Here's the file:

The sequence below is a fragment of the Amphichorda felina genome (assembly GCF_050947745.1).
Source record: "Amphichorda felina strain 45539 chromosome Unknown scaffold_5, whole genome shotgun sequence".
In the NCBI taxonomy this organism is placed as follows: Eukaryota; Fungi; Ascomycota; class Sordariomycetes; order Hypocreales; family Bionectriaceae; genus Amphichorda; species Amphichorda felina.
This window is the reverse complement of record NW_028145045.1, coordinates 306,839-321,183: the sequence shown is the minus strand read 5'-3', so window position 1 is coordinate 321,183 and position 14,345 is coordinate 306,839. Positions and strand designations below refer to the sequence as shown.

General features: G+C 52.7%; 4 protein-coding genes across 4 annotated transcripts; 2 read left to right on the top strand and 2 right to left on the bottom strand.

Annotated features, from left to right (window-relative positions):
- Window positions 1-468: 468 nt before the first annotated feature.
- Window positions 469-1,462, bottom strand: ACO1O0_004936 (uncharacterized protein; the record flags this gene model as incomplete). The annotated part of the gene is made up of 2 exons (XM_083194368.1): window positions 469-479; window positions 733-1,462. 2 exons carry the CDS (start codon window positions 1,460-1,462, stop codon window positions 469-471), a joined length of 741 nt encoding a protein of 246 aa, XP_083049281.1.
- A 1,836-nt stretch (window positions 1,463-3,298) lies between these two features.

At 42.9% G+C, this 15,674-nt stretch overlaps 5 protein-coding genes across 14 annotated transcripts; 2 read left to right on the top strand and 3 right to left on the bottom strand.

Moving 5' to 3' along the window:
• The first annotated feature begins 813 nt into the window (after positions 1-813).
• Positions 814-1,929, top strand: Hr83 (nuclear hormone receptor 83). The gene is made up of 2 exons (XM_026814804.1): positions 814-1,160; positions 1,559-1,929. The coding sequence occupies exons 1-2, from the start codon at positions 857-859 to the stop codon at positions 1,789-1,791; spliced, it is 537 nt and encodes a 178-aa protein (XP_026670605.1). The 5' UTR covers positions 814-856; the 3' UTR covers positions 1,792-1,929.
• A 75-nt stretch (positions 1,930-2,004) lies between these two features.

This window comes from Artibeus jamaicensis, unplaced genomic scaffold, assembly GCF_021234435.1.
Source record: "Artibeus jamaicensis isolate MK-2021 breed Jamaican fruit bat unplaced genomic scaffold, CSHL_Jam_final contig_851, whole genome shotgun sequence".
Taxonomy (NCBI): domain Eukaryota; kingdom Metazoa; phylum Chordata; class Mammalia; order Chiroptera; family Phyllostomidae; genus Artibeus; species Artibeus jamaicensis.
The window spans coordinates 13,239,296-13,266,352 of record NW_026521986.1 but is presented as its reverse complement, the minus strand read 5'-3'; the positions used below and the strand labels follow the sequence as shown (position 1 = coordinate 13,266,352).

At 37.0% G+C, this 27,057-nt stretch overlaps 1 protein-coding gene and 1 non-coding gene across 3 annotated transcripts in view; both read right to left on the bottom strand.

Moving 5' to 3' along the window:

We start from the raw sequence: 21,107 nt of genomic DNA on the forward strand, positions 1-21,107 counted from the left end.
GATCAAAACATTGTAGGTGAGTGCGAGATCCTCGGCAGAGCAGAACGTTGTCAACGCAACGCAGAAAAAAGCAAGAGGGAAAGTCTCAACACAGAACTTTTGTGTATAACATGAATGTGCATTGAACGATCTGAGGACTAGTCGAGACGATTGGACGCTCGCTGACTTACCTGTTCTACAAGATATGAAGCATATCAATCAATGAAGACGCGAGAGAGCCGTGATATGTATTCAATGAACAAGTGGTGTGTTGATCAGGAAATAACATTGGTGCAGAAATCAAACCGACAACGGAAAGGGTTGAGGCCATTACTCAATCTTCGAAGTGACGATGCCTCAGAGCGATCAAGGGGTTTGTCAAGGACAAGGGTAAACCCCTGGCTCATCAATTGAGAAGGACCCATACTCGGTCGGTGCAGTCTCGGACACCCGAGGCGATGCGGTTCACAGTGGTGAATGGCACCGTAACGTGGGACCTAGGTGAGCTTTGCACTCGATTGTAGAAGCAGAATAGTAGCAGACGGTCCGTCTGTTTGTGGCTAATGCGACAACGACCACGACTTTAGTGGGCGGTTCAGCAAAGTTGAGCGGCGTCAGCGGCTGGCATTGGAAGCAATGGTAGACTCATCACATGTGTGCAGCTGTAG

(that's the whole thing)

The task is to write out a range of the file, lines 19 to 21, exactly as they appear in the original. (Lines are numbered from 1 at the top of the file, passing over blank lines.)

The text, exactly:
At 37.0% G+C, this 27,057-nt stretch overlaps 1 protein-coding gene and 1 non-coding gene across 3 annotated transcripts in view; both read right to left on the bottom strand.

Moving 5' to 3' along the window:

We start from the raw sequence: 21,107 nt of genomic DNA on the forward strand, positions 1-21,107 counted from the left end.